Summary: Jingle Dancer is a children’s’ book written by Cynthia Smith that tells of a young girl named Jenna, who is from Muscogee (or Creek) descent. She wants to dance in an event called powwow, a family tradition, but unfortunately, she does not have enough jingles to make her dress sing. So Jenna goes around and asks various woman to help her build up enough jingles until she finally does so. With the help of her grandma, they sew the jingles on her dress and she is finally able to dance in powwow.
Cultural Markers: Author Cynthia Leitich Smith is a member of the Muscogee Creek Nation, so this book comes from an authentic source to Native American Culture. You can see cultural markers in the illustrations of the book as well. The skin colors of the characters are brownish tan and their hair is mostly dark, two physical features seen in Native Americans. The clothing during the ceremony is that of Native American culture. The amazing water colored illustrations give us an inside look at modern Native American homes. Long has lived the stereotype of Native Americans living in tepees. Here we can see that it is most certainly not true and we can see that they live in a modern day home with a couch, television, VCR, bookshelf, and other things. Regardless of the modern setting, you can still see the Native American influence in the illustrations. There are other cultural markers through the text and the story itself. The plot is about a girl wanting to dance at a Native American tradition, so it revolves around cultural heritage. Their are also some phrases that have Native American influence in the text. For example, the text says “as Moon kissed Sun goodnight..” and later on “as Sun arrived midcircle.” These all relate to the time of day in a Native American traditional sense. In the end of the book, there is an authors note that gives us historical information of the Muscogee Creek Nation and the Ojibway tribe. There is also a glossary at the very end with a few words used in the text that some people may have not been to familiar with.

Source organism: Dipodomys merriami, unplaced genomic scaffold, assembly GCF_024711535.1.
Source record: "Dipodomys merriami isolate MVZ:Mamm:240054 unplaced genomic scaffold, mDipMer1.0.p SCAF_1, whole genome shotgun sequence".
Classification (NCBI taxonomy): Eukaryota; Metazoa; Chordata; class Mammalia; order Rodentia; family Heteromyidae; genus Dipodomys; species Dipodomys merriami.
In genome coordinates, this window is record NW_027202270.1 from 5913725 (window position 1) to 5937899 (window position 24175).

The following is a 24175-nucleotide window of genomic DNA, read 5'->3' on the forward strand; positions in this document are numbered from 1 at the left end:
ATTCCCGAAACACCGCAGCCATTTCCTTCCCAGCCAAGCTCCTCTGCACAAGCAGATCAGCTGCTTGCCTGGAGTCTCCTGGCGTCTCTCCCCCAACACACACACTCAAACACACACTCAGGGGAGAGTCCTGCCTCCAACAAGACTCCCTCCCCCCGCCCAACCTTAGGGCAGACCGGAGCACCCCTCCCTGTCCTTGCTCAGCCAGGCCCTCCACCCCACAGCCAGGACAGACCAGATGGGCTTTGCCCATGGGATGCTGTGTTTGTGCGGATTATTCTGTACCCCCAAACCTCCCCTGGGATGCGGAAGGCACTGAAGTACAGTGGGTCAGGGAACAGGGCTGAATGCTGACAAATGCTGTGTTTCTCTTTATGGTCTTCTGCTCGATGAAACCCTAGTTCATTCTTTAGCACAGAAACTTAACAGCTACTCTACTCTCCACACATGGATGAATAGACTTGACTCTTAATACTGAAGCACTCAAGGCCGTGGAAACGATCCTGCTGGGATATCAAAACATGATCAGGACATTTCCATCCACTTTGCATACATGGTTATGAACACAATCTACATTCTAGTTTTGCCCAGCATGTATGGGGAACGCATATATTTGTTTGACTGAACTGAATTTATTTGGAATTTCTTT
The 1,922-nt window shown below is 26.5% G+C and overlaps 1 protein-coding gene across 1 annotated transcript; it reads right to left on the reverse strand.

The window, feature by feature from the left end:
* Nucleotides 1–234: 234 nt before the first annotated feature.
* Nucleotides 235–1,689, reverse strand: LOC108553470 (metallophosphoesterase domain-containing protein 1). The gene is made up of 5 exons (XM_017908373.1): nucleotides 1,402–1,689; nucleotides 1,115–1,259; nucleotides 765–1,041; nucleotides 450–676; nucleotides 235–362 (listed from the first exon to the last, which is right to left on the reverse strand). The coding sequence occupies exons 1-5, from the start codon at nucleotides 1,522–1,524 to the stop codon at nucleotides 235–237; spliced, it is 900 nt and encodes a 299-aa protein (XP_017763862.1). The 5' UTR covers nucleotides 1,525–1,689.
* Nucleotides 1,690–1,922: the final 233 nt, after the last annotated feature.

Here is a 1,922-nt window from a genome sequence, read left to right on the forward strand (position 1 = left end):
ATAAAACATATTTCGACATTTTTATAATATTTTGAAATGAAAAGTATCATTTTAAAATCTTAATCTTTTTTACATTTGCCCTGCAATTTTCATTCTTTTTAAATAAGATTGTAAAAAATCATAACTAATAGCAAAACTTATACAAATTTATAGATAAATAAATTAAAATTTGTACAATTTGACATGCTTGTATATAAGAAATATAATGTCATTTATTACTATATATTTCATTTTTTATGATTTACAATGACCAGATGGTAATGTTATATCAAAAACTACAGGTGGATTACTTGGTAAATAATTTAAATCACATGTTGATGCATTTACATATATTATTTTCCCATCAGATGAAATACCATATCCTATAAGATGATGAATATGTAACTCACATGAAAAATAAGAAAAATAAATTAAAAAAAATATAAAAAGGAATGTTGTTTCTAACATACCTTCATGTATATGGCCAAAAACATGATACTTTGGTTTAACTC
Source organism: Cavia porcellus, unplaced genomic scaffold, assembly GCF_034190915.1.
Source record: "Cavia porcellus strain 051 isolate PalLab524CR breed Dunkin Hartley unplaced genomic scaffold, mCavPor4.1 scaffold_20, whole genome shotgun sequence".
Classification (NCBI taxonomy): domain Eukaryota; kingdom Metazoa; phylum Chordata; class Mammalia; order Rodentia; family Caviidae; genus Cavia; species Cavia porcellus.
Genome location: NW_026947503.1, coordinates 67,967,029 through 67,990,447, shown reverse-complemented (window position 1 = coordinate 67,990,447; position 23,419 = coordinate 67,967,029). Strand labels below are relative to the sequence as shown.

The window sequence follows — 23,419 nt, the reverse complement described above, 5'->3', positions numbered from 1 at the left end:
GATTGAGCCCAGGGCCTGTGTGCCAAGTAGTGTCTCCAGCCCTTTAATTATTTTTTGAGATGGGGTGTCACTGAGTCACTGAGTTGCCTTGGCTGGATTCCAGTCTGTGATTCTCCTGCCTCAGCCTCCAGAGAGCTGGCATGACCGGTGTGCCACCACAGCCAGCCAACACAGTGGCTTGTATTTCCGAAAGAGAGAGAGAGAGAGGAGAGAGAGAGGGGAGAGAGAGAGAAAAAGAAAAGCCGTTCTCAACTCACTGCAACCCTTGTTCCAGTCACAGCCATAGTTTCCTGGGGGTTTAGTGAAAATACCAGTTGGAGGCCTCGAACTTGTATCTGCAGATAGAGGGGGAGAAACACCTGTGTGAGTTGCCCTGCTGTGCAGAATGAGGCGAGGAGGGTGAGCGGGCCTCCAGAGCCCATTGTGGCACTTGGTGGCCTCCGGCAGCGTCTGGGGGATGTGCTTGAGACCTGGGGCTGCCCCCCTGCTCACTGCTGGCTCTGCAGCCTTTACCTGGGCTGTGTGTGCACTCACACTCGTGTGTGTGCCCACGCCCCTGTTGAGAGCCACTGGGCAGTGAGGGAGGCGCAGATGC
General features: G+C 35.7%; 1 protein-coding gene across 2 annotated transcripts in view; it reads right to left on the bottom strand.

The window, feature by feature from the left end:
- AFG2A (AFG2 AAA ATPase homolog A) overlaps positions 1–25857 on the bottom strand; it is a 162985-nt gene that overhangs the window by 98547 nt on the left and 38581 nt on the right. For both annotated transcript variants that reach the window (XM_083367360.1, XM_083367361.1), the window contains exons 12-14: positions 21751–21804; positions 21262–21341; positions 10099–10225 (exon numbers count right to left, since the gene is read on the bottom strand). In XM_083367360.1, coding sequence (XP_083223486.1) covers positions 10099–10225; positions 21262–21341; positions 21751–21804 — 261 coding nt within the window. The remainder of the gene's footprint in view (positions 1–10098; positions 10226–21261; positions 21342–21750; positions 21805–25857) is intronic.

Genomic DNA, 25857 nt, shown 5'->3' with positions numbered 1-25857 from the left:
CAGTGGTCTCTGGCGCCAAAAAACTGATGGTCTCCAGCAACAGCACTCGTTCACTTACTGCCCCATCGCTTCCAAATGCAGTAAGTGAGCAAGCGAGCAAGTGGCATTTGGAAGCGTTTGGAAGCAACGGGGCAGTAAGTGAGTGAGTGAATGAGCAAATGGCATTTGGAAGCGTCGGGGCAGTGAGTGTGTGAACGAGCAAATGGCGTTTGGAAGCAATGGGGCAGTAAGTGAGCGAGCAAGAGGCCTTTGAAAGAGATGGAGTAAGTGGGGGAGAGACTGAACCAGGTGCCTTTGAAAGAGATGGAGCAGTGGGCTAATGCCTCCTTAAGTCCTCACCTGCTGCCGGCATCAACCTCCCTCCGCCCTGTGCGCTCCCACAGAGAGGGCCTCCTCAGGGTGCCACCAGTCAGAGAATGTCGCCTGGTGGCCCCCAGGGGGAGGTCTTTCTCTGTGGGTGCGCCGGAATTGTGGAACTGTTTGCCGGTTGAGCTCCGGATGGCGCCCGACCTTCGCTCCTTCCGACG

Personal Reflection: This is truly a rare book that I recommend be in anyone’s collection. It is written by a Native American author and it is through the point of view of a young Native American girl who is about to reach a cultural milestone. There is also a strong relationship between Jenna and her grandmother which showcases a true sense of family pride within their culture.
Notable Children’s Trade Book in the Field of Social Studies and a Selector’s Choice for 2001
Named to the 2001 2 x 2 Reading List of twenty books recommended for children ages two through second grade by the Texas Library Association
Finalist, children’s/YA division, the Oklahoma Book Awards
Runner-up for the Storyteller Award from the Western Writers of America
Named a CCBC Choice for 2001
NEA Native American Book List
Featured in “Debuts That Deliver” (Book Magazine)
Featured title, Texas Book Festival
Featured title, GREAT BOOKS ABOUT THINGS KIDS LOVE by Kathleen Odean (Ballantine, 2001)
Editor’s Choice, Library Talk
2002 Read Across Texas Bibliography (Texas State Library and Archives Commission)
Named among “Best Multicultural Children’s Books for Early Childhood Educators” (Montessori Life)
Suggested Title, Recommended Native Literature for Youth Reading Circles from American Experience: “We Shall Remain” (April 2009) from PBS.
Listed title, Talk Story: sharing stories, sharing culture: a joint project of the American Indian Library Association and the Asian/Pacific American Librarians Association.
Named to the Reading Is Fundamental 2011 Multicultural Books List
Booklist: “The colorful, will-executed watercolor illustrations lend warmth to the story.” (Ages 4-7)
Horn Book : “The author is deliberately showing us, it would seem, that all Native Americans are not poor or live on rundown reservations. A useful portrayal of an important cultural event in a Creek girl’s year.” (5-9)
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Smith, Cynthia Leitich. Jingle Dancer. Illus. by Cornelius Van Wright and Ying-Hwa Hu. New York: Morrow Junior Books, 2000. ISBN: 0-688-16241